It’s 29 years since Martin Simpson last played in the isles, and for those who saw him at Mareel last night, it was more than worth the wait.
Conjuring the kind of inexplicable magic, which engages and audience and only comes with music of the heart, Simpson is an enchanting performer, not only for his guitar playing, but his storytelling and musical interpretations.
Simpson opened with the dark and brooding In the Pines – a story of death, humming bullets and train tracks, with famous blues musician Lead Belly responsible for one of its many incarnations.
Slide dancing on the fretboard, Simpson painted the pictures of the sinister, deep, dark woods, transporting the audience across the pond with the chilling tale.
Simpson spoke of living in the US, the Mississippi Delta, Howlin’ Wolf, Muddy Waters and the interesting characters of New Orleans.
His love of blues music, oozes from his playing, and it was clear that his was a man who really understands the blues and its musicians.
His self-penned Delta Dreams tells the story of driving from New Orleans in a 55 Bel Air , with descriptions of a bench seat, car radio, and “Bird Breath”.
The 1985 Shetland Folk Festival was the last time Simpson made the trip to Shetland, and he joked that he was trying “desperately to remember” what he said that meant it took 29 years to bring him back.
Simpson mixed folk ballads, with blues numbers and impressive fingerpicking. His performance of Heartbreak Hotel, Bert Jansch’s favourite song, really made the guitar sing – with plenty of gusto and grit as metal slide hit the strings.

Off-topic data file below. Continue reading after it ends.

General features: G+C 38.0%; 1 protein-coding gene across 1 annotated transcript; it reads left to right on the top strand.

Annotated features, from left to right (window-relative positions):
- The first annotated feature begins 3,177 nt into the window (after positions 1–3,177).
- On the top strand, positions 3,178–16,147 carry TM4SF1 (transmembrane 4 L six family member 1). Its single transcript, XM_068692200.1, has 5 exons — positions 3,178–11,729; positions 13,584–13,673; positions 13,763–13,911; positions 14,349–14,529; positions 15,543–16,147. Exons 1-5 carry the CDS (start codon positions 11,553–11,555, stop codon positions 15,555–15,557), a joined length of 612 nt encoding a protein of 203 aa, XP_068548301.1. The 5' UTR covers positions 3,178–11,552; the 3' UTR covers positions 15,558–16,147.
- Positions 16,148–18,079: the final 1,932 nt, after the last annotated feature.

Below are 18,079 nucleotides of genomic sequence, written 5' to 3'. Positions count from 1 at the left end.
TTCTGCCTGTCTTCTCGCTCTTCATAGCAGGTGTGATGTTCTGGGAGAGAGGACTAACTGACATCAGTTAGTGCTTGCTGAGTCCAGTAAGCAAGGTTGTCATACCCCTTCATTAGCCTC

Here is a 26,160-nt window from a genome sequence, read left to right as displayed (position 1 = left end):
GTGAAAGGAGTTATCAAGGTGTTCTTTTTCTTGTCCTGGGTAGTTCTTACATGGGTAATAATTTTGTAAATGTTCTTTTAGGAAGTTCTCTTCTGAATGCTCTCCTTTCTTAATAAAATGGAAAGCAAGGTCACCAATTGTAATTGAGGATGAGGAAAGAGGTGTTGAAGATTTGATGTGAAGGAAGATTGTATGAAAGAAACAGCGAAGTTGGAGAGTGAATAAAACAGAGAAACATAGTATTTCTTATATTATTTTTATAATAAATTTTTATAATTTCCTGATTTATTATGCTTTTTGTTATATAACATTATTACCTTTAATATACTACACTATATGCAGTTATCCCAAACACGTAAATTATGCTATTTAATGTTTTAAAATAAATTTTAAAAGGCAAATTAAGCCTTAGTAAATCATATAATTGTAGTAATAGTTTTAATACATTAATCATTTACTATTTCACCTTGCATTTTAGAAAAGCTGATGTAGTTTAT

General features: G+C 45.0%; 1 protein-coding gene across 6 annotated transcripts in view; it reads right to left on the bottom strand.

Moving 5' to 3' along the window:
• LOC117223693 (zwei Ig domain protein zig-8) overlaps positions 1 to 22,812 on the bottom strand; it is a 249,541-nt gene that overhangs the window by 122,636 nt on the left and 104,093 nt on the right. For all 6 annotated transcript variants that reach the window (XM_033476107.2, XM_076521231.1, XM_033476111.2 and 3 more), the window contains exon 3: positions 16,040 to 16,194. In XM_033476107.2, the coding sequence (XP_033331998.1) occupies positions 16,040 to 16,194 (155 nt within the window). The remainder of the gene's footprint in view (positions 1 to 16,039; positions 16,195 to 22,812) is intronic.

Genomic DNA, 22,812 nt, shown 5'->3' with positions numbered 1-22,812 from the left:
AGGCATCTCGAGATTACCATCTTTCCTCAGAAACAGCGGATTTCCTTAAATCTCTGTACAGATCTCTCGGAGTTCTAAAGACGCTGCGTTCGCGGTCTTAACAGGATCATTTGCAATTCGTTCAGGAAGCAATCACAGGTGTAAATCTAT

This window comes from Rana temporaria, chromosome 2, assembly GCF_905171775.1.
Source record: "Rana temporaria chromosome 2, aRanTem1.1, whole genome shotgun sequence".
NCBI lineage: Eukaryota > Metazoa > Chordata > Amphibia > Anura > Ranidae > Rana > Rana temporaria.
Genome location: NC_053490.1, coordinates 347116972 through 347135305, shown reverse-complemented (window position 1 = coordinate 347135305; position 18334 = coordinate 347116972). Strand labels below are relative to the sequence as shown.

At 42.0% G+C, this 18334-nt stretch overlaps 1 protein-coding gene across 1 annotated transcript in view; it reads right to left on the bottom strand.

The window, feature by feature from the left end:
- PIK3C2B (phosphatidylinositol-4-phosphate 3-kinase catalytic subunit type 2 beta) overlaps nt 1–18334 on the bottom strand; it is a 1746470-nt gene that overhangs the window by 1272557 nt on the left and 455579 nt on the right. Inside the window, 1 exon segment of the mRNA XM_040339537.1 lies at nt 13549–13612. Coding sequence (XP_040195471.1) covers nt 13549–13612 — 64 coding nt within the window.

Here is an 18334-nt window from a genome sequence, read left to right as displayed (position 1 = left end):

At times his playing was charmingly organic, melting into numbers from free-flowing guitar intros.
When a Night Won His Spurs was such a piece. Having last heard the words in school assemblies, I found myself mouthing the lines as the instrumental morphed into the familiar melody.
Simpson’s Jackie and Murphy was nothing short of beautiful, telling the extraordinary tale of a man from Tyneside who ended up in the Dardanelles on the first day of the Gallipoli landings and saved hundreds of men with the help of a donkey.
Equally as impressive was Never Any Good, written about Simpson’s Dad with the words “you were never any good with money, you couldn’t even hold a job”.
Arthur Nicholson provided support on the night, and as always, gave a polished performance – vocally and in the quality of his guitar playing.
Nicholson played a number of tracks from his debut album Sticks and Stones, which were warmly received by the audience.
Having listened to the record since Christmas, it was great to hear him play his version of God Only Knows, which Nicholson strongly delivered – complete with a full and varied guitar accompaniment.
Simpson was also impressed with Nicholson’s musicianship.
“That was good wasn’t it,” said Simpson after Nicholson left the stage.
Simpson said he hoped it wouldn’t be another 29 years before he travels back to Shetland to perform.
I and many others definitely hope to see him again soon.